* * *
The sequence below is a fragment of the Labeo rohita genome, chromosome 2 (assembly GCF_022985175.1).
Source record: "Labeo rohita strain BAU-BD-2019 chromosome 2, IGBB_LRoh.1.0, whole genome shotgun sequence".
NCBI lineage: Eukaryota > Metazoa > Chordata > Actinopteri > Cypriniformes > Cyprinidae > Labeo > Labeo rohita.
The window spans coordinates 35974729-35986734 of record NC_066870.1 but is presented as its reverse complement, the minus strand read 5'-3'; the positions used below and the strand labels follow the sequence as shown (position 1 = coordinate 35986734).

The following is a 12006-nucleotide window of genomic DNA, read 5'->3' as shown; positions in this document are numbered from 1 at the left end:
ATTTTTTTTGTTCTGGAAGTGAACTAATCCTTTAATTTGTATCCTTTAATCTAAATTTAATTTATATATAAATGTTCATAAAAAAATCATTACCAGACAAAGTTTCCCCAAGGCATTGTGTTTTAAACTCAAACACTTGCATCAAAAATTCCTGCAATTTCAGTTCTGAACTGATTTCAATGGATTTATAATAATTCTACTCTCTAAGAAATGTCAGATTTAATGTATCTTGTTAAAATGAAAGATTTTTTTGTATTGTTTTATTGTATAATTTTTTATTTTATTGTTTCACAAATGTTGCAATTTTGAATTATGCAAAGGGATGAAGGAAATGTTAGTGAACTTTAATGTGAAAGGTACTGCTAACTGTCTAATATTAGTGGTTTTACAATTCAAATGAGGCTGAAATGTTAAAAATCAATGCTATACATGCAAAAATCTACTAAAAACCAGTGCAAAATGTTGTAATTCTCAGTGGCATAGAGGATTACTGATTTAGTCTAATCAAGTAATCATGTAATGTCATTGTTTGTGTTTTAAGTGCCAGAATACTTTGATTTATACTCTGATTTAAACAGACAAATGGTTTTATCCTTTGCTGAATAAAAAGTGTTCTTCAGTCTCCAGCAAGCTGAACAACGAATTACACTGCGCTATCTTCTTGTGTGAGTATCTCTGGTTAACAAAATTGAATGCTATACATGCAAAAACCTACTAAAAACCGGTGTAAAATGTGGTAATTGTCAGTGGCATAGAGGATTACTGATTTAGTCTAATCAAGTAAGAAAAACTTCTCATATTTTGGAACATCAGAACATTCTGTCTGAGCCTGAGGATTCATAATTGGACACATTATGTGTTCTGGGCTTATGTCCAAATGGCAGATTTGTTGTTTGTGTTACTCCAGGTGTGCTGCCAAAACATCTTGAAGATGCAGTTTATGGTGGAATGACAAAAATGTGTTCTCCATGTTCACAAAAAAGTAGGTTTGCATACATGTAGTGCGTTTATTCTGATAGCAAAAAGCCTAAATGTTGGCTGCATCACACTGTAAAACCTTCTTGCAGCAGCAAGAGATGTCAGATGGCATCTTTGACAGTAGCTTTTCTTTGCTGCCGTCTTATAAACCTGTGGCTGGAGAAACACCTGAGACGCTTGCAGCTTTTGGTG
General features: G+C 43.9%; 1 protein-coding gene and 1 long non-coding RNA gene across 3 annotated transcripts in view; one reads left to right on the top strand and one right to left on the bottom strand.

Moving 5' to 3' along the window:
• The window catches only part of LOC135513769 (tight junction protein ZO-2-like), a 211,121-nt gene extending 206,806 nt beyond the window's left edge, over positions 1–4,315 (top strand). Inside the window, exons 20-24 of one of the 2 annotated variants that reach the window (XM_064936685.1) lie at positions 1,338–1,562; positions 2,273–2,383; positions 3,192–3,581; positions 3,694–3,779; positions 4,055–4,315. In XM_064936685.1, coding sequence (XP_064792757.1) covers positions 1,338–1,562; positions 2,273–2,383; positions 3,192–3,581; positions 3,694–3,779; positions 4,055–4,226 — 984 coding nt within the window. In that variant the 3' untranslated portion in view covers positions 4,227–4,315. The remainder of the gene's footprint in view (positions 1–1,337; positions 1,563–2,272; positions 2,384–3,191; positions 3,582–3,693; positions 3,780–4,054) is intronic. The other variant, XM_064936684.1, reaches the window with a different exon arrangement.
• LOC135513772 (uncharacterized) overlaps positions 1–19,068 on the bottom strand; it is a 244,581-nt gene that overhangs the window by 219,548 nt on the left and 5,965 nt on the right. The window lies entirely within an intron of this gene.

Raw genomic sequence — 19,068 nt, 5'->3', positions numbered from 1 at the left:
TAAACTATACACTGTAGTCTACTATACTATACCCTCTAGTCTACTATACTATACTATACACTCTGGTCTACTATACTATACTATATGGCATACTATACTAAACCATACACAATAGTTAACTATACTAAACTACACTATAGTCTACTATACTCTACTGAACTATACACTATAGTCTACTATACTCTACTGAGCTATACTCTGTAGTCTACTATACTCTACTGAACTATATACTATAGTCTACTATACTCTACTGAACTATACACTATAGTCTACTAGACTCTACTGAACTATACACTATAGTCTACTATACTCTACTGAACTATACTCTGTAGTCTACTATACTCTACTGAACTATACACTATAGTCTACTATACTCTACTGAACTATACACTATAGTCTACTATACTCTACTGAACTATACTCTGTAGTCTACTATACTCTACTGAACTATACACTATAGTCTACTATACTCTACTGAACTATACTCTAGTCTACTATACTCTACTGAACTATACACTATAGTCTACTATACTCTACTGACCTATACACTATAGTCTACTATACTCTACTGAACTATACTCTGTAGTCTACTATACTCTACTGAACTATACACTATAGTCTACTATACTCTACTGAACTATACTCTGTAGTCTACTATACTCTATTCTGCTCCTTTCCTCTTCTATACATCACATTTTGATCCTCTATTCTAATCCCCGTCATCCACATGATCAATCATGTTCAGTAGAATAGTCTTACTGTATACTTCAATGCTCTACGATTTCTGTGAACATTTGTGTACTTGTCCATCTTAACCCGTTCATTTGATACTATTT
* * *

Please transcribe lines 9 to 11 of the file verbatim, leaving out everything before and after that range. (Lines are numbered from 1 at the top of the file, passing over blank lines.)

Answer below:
• The window catches only part of LOC135513769 (tight junction protein ZO-2-like), a 211,121-nt gene extending 206,806 nt beyond the window's left edge, over positions 1–4,315 (top strand). Inside the window, exons 20-24 of one of the 2 annotated variants that reach the window (XM_064936685.1) lie at positions 1,338–1,562; positions 2,273–2,383; positions 3,192–3,581; positions 3,694–3,779; positions 4,055–4,315. In XM_064936685.1, coding sequence (XP_064792757.1) covers positions 1,338–1,562; positions 2,273–2,383; positions 3,192–3,581; positions 3,694–3,779; positions 4,055–4,226 — 984 coding nt within the window. In that variant the 3' untranslated portion in view covers positions 4,227–4,315. The remainder of the gene's footprint in view (positions 1–1,337; positions 1,563–2,272; positions 2,384–3,191; positions 3,582–3,693; positions 3,780–4,054) is intronic. The other variant, XM_064936684.1, reaches the window with a different exon arrangement.
• LOC135513772 (uncharacterized) overlaps positions 1–19,068 on the bottom strand; it is a 244,581-nt gene that overhangs the window by 219,548 nt on the left and 5,965 nt on the right. The window lies entirely within an intron of this gene.

Raw genomic sequence — 19,068 nt, 5'->3', positions numbered from 1 at the left: